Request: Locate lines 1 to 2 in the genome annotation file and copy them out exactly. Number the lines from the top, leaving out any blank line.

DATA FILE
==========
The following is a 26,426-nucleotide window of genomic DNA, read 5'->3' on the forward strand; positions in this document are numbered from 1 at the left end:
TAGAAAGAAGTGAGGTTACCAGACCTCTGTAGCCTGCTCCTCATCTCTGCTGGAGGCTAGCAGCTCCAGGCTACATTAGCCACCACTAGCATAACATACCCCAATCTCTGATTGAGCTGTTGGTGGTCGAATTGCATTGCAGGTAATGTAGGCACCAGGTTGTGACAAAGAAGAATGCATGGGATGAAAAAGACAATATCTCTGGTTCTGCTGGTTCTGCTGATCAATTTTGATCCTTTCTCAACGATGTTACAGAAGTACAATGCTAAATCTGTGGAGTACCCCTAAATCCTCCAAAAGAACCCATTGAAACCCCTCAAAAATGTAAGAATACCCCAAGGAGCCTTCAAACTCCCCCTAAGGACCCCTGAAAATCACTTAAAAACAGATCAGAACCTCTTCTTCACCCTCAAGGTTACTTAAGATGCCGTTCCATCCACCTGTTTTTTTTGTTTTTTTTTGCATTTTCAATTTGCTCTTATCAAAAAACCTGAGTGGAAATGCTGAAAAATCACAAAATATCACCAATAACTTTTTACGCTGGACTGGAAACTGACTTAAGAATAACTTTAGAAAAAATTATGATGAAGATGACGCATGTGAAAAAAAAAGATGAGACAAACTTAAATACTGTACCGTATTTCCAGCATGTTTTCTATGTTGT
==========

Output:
The following is a 26,426-nucleotide window of genomic DNA, read 5'->3' on the forward strand; positions in this document are numbered from 1 at the left end:
TAGAAAGAAGTGAGGTTACCAGACCTCTGTAGCCTGCTCCTCATCTCTGCTGGAGGCTAGCAGCTCCAGGCTACATTAGCCACCACTAGCATAACATACCCCAATCTCTGATTGAGCTGTTGGTGGTCGAATTGCATTGCAGGTAATGTAGGCACCAGGTTGTGACAAAGAAGAATGCATGGGATGAAAAAGACAATATCTCTGGTTCTGCTGGTTCTGCTGATCAATTTTGATCCTTTCTCAACGATGTTACAGAAGTACAATGCTAAATCTGTGGAGTACCCCTAAATCCTCCAAAAGAACCCATTGAAACCCCTCAAAAATGTAAGAATACCCCAAGGAGCCTTCAAACTCCCCCTAAGGACCCCTGAAAATCACTTAAAAACAGATCAGAACCTCTTCTTCACCCTCAAGGTTACTTAAGATGCCGTTCCATCCACCTGTTTTTTTTGTTTTTTTTTGCATTTTCAATTTGCTCTTATCAAAAAACCTGAGTGGAAATGCTGAAAAATCACAAAATATCACCAATAACTTTTTACGCTGGACTGGAAACTGACTTAAGAATAACTTTAGAAAAAATTATGATGAAGATGACGCATGTGAAAAAAAAAGATGAGACAAACTTAAATACTGTACCGTATTTCCAGCATGTTTTCTATGTTGT